SCREAM ANNOUNCES 'PHANTOM' BLU-RAY DETAILS
AND THE FILM SCREENS FROM DCP AT MIDNIGHT THIS SATURDAY AT THE NEW BEVERLYScream Factory
today released the details about its upcoming Blu-ray edition of Brian De Palma
's Phantom Of The Paradise
, which will be released August 5th. If you pre-order straight from ShoutFactory
($21.95), they are offering an exclusive 18"x24" poster of the new cover artwork, but only while supplies last. The Scream Factory press release
repeats the news that the Swan Archives
reported a couple of weeks ago: that there will be two discs included in the package. The first is a Blu-ray of the original movie, along with several new commentaries and new interviews, and the second disc is a DVD packed with special features old and new. Below is the rundown from the press release, but be sure to check the Swan Archives' News Page
for a details about where each feature originally appeared.
DISC ONE (BLU-RAY):
High-Definition transfer of the film
NEW Audio Commentary with Jessica Harper, Gerrit Graham and the Juicy Fruits (Archie Hahn, Jeffrey Comanor and Harold Oblong aka Peter Eibling)
NEW Audio Commentary with Production Designer Jack Fisk
NEW Interview with director Brian DePalma (36 minutes)
NEW Interview with Paul Williams talking about the music of PHANTOM (30 minutes)
NEW Interview with Make-up Effects wizard Tom Burman discussing the Phantom Helmet
DISC TWO (DVD):
Paradise Regained – documentary on the making of the film featuring director Brian DePalma, Producer Edward R. Pressman, William Finley, Paul Williams, Jessica Harper, Gerrit Graham and more… (50 minutes)
Interview with Paul Williams moderated by Guillermo Del Toro (72 minutes)
Interview with costume designer Rosanna Norton (10 minutes)
NEW Interview with producer Edward R. Pressman (15 minutes)
NEW Interview with drummer Gary Mallaber (15 minutes)
NEW Alvin’s Art and Technique – a look at the neon poster (15 minutes)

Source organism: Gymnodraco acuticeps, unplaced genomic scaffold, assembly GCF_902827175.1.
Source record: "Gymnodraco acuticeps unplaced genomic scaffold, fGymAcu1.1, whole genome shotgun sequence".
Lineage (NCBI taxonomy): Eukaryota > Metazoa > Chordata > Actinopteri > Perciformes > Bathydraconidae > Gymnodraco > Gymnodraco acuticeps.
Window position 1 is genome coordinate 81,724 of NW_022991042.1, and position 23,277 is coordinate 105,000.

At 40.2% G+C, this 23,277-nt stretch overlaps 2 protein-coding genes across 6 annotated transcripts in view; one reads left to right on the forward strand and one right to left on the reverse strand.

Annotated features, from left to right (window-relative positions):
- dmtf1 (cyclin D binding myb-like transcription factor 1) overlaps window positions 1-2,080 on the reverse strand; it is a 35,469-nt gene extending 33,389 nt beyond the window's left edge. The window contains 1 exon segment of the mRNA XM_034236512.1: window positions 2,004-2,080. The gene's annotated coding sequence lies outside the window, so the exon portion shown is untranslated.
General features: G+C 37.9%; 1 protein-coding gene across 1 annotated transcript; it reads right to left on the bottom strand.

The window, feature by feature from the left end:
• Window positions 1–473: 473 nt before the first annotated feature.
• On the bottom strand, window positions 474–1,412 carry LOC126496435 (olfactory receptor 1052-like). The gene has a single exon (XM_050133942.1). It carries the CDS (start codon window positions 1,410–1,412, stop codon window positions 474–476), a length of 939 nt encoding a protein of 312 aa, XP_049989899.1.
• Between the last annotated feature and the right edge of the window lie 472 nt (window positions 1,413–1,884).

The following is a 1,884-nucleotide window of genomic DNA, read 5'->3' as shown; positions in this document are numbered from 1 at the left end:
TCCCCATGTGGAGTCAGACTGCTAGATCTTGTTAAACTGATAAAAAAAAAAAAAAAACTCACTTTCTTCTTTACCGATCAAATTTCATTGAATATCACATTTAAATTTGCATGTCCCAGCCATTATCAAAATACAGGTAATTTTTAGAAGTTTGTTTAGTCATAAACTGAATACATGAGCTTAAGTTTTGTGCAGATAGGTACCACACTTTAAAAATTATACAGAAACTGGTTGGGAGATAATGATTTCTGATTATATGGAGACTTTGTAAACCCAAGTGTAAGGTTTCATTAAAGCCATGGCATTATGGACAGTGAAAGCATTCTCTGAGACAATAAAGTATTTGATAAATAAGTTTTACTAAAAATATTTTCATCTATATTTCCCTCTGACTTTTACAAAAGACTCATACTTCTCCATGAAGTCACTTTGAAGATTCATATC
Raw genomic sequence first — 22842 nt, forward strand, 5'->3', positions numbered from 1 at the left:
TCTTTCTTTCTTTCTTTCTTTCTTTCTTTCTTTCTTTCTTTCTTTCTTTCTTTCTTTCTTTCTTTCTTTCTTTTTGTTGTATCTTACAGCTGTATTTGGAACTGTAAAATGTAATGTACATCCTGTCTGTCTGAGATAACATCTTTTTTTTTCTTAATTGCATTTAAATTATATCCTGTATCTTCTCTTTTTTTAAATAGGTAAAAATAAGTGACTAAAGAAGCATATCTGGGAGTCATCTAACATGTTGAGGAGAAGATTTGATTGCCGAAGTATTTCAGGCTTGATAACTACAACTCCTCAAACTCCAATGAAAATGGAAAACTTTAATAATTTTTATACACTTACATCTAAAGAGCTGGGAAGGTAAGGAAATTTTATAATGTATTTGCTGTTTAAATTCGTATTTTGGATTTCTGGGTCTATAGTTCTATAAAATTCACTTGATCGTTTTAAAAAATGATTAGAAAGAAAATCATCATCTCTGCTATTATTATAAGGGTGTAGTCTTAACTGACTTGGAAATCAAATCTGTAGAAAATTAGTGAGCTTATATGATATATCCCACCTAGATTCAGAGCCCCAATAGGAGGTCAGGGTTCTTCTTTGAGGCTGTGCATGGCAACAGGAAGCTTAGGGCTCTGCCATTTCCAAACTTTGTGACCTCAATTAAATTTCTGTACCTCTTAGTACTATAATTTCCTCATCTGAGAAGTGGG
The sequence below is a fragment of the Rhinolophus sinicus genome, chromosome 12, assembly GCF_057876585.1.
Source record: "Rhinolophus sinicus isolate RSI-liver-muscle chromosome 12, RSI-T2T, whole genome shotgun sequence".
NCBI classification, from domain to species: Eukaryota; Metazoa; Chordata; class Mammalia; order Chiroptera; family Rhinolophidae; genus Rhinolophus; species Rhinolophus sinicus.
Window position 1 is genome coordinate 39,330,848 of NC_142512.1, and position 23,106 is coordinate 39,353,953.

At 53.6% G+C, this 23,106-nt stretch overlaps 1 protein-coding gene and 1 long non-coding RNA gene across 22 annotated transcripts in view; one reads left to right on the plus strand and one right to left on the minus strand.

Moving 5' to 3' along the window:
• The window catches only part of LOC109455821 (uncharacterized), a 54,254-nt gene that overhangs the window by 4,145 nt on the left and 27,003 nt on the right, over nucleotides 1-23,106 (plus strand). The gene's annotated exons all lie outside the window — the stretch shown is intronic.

NEW Phantom of the Paradise Biography by Gerrit Graham - 1974 Publicity Sheet written by and read by Graham (8 minutes)
Alternate Takes (40 minutes) Swan Song Outtake Footage (10 minutes)
'PHANTOM' AT THE NEW BEVERLY SATURDAY
Meanwhile, Phantom Of The Paradise will be screened from DCP at the New Beverly Cinema in Los Angeles this Saturday at midnight.
VULTURE: MICHAEL JACKSON HOLOGRAPH MAKES HIM AKIN TO THE PHANTOM OF THE PARADISE----------------------Sunday's unsettling hologram performance at the Billboard Awards showed, once and for all, that the thriving Michael Jackson industry doesn’t need Michael Jackson to survive. Jackson is a global corporation, a portfolio of investments — a lucrative moneymaking machine that hums along, with or without a human at the controls.
This past Sunday, the Billboard Awards show on ABC-TV included a Michael Jackson holograph performing one of the songs included on the new posthumous release, Xscape. Today, Vulture's Geeta Dayal posted an essay that, at one point, linked the ghostly Jackson to the Phantom Of The Paradise. Here's an excerpt from Dayal's post:
Xscape — a potpourri of exhumed Jackson demos and discarded tracks, organized by L.A. Reid and fleshed out by top producers including Timbaland and Rihanna hitmakers Stargate — is currently the No. 2 album in the country. While it’s a bit odd to see the King of Pop lagging behind the Black Keys, the current No. 1 act, being second best isn’t too shabby when you’ve been dead for five years. All in all, Xscape — eight “new” songs in total, which go back as far as 1983 — is an admirable effort to make a full meal out of reheated leftovers...
Part of what made Jackson’s holographic performance so bizarre was the song itself: “Slave to the Rhythm,” a song on Xscape that was originally recorded in 1991 during the Dangerous sessions. The song is not half bad, though it’s easy to see why it was kept on the cutting-room floor until 2014. “She’s a slave to the rhythm,” Jackson sings, ostensibly about a woman. “She danced through the night/In fear of her life/She danced to a beat of her own,” Jackson continues urgently, filling in gaps with his requisite “hee-hees” and perfectly placed hiccups. But the song sounds autobiographical — you could think of it as Jackson’s ghost, talking about his own tortured afterlife. Jackson, five years after his death, is a slave to the rhythm — shackled by the corporate interests that refuse to let him rest in peace. He’s the phantom in Brian De Palma’s creepy 1974 classic Phantom of the Paradise — the sad, undead guy in the skintight black leather outfit who forgot that he signed a recording contract in his own blood, who’s now trapped in a recording studio and forced to craft megahits for eternity.
Jackson is an unending source of income, spinning out in all directions until the end of time. Like the Star Wars franchise, there will be sequels — and when the sequels are done, there will be prequels. Hundreds of unused songs — demos, outtakes, and other bits and pieces — are said to be in Jackson’s vaults. As holographic technology inevitably improves, the possibilities for live performances in the future will be endless. But perhaps we should leave Jackson be instead of trying to digitally reanimate him for eternity. In the words of Obi-Wan Kenobi in Revenge of the Sith, after witnessing a Darth Vader hologram slay a Jedi, “I can’t watch any more.”--------------------